"permissions": ["storage", "unlimitedStorage"],
"background": {
"scripts": ["js/background.js"],
"persistent": false
"minimum_chrome_version": "60"

Here’s a breakdown of each field in the manifest file:

Required fields

  • manifest_version: this key specifies the version of the manifest.json used by this extension. Currently, this must always be 2.
  • name: the extension name.
  • version: the extension version.

Optional but recommended fields

  • description: the extension description.
  • icons: this specifies icons for your extension in different sizes.


  • chrome_url_overrides: used to provide a custom replacement for browser pages. In this case,the new tab page is being replaced with the index.htmlfile.
  • browser_action: used to define settings for the button that the extension adds to the browser toolbar, including a popup file if any.
  • permissions: used to define the permissions required by the extension. We need the storage permission to access the Chrome storage API, and unlimitedStorage to get an unlimited quota for storing client side data (instead of the default 5MB).
  • background: used to register background scripts. Setting the persistent key to false keeps the script from being retained in memory when not in use.
  • minimum_chrome_version: The minimum version required by your extension. Users on Chrome versions earlier than the specified one will be unable to install the extension.

Load the extension in Chrome

Open up your Chrome browser and enter chrome://extensions in the address bar. Ensure Developer mode is enabled, then click the Load unpacked button and select the extension directory. Once the extension is loaded, it will appear in the first position on the page.

At this point, the browser’s new tab page will be replaced by the one defined in our extension manifest (index.html). Try it out by opening a new tab. You should see a blank page as shown in the screenshot below:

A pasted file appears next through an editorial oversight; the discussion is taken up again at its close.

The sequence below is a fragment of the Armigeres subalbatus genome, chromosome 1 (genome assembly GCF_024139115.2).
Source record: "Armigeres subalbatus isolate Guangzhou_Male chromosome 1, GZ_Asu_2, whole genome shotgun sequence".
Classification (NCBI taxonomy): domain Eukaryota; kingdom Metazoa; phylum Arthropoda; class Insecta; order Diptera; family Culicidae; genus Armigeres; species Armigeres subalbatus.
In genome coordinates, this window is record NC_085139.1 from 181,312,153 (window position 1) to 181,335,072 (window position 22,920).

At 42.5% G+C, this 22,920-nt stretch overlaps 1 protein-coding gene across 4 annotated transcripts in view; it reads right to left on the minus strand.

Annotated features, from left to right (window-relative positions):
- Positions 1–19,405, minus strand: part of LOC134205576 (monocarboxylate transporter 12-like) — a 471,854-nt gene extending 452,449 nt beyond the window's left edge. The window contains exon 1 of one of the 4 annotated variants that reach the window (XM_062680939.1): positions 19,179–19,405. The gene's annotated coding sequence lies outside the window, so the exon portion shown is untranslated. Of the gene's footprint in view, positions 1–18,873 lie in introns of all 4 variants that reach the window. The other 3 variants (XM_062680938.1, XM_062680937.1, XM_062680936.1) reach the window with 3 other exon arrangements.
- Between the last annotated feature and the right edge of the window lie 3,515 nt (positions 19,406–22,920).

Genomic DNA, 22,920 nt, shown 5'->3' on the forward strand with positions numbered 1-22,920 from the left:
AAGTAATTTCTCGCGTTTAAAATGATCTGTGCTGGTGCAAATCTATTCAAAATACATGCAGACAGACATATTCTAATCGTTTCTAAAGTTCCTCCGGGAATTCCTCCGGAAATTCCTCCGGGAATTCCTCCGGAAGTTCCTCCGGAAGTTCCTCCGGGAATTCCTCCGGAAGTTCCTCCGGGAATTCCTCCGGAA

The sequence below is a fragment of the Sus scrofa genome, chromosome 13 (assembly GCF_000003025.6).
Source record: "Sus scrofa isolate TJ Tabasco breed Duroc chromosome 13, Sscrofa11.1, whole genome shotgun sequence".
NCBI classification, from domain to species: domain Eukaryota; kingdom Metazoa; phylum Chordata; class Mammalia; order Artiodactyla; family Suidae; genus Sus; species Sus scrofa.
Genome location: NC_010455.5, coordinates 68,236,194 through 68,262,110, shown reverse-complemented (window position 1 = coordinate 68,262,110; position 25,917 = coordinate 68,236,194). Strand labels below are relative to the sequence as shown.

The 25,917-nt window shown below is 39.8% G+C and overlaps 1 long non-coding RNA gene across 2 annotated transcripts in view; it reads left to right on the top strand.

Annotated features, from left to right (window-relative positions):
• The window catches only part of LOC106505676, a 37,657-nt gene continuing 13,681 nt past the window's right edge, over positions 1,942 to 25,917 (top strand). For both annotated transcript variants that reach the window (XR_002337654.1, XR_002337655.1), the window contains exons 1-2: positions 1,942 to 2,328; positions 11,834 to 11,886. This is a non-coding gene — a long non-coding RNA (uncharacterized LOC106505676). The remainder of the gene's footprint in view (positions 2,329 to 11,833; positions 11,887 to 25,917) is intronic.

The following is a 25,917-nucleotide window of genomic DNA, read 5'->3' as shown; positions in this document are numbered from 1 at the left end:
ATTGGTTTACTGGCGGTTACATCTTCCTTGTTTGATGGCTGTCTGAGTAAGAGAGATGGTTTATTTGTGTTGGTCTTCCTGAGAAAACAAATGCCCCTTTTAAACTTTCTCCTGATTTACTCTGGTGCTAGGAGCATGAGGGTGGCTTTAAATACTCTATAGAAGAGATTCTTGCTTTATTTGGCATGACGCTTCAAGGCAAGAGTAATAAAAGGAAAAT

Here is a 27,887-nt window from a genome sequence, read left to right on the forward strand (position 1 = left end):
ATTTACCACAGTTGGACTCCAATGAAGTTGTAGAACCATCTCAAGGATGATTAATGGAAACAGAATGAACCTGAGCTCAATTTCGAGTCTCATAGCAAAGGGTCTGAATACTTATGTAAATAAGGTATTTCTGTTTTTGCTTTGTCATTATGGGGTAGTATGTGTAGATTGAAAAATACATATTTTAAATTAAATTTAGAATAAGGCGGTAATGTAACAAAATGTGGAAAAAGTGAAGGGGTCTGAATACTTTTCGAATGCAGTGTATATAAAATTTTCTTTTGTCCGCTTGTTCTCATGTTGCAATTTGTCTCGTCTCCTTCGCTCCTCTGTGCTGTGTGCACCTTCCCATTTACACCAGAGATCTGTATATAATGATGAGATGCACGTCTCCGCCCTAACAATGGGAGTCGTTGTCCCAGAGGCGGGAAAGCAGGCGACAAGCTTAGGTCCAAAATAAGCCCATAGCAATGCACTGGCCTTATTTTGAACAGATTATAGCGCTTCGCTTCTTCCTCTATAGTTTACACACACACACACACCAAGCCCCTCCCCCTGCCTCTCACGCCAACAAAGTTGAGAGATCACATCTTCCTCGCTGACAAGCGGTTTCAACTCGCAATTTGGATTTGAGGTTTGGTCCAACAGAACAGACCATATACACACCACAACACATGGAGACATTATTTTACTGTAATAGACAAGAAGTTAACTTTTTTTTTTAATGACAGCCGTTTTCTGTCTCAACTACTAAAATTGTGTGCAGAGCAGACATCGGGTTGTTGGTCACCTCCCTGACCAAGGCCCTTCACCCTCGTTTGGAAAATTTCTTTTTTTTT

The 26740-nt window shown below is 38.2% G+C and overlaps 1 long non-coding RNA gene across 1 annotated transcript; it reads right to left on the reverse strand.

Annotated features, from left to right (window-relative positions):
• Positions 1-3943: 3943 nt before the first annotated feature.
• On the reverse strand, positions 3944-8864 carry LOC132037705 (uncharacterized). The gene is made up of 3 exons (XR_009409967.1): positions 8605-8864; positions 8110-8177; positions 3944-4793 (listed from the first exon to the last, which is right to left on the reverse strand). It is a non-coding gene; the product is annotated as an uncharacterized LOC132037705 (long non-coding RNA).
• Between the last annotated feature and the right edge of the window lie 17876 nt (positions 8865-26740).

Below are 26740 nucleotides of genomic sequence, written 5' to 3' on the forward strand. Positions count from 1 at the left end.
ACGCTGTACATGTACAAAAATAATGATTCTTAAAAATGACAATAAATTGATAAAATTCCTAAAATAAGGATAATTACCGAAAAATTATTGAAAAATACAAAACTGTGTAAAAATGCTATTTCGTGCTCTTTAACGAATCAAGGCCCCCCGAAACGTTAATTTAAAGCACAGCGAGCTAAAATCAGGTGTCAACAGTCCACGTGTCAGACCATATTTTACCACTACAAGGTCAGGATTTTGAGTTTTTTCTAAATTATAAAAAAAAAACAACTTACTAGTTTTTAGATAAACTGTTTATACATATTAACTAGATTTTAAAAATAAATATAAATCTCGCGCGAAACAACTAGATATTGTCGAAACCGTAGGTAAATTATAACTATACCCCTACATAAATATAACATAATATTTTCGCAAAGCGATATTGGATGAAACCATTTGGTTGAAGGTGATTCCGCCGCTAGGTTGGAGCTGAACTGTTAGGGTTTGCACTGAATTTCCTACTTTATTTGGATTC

Get your Unsplash access key

Before you can use the Unsplash API, you need to create a free
account on their website first. Follow the instructions on this
 to do so, and register a new application.
Once your app is created, take note of the access key string in the application settings page.

Fetch the background image

The first step is to fetch a random image from Unsplash. An API endpoint exists for this purpose:

This endpoint accepts a number of query parameters for the purpose of narrowing the pool of photos from which a random one will be chosen. For example, we can use the orientation parameter to limit the results to landscape images only.

Let’s use the fetch API to retrieve a single random photo from Unsplash. Add the following code to your js/background.js file:

// Replace  with the Access Key retrieved
// in the previous step.

function validateResponse(response) {
  if (!response.ok) {
    throw Error(response.statusText);

  return response;

async function getRandomPhoto() {
  const endpoint = '';

  // Creates a new Headers object.
  const headers = new Headers();
  // Set the HTTP Authorization header
  headers.append('Authorization', `Client-ID ${UNSPLASH_ACCESS_KEY}`);

  let response = await fetch(endpoint, { headers });
  const json = await validateResponse(response).json();

  return json;

async function nextImage() {
  try {
    const image = await getRandomPhoto();
  } catch (err) {

// Execute the `nextImage` function when the extension is installed

The /photos/random endpoint requires authentication via
the HTTP Authorization header. This is done by setting the Authorization header to Client-ID ACCESS_KEY where ACCESS_KEY is your application’s Access Key. Without this header, the request will result in a 401 Unauthorized response.

Once this request is made and a response is received, the validateResponse()function is executed to check if the response has a status code of 200 OK. If so, the response is read as JSON, and automatically wraps it in a resolved promise. Otherwise, an error is thrown and getRandomPhoto() photo rejects with an error.

You can try this out by reloading the extension on the chrome://extensions page after saving the file, then click the background page link to inspect the console for the script.

Note: Make sure you always reload the extension after making a change to the background.js file so that the new changes are effected.

You should see the JSON object received from Unsplash in the console. This object contains a lot of info about the image including its width and height, number of downloads, photographer information, download links, e.t.c.

We need to save this object in the Chrome storage and use it to set the background image whenever a new tab is opened. Let’s tackle that in the next step.

Save the image object locally

We cannot set the background image on our new tab pages directly from the background.js, but we need a way to access the Unsplash object from the new tab pages.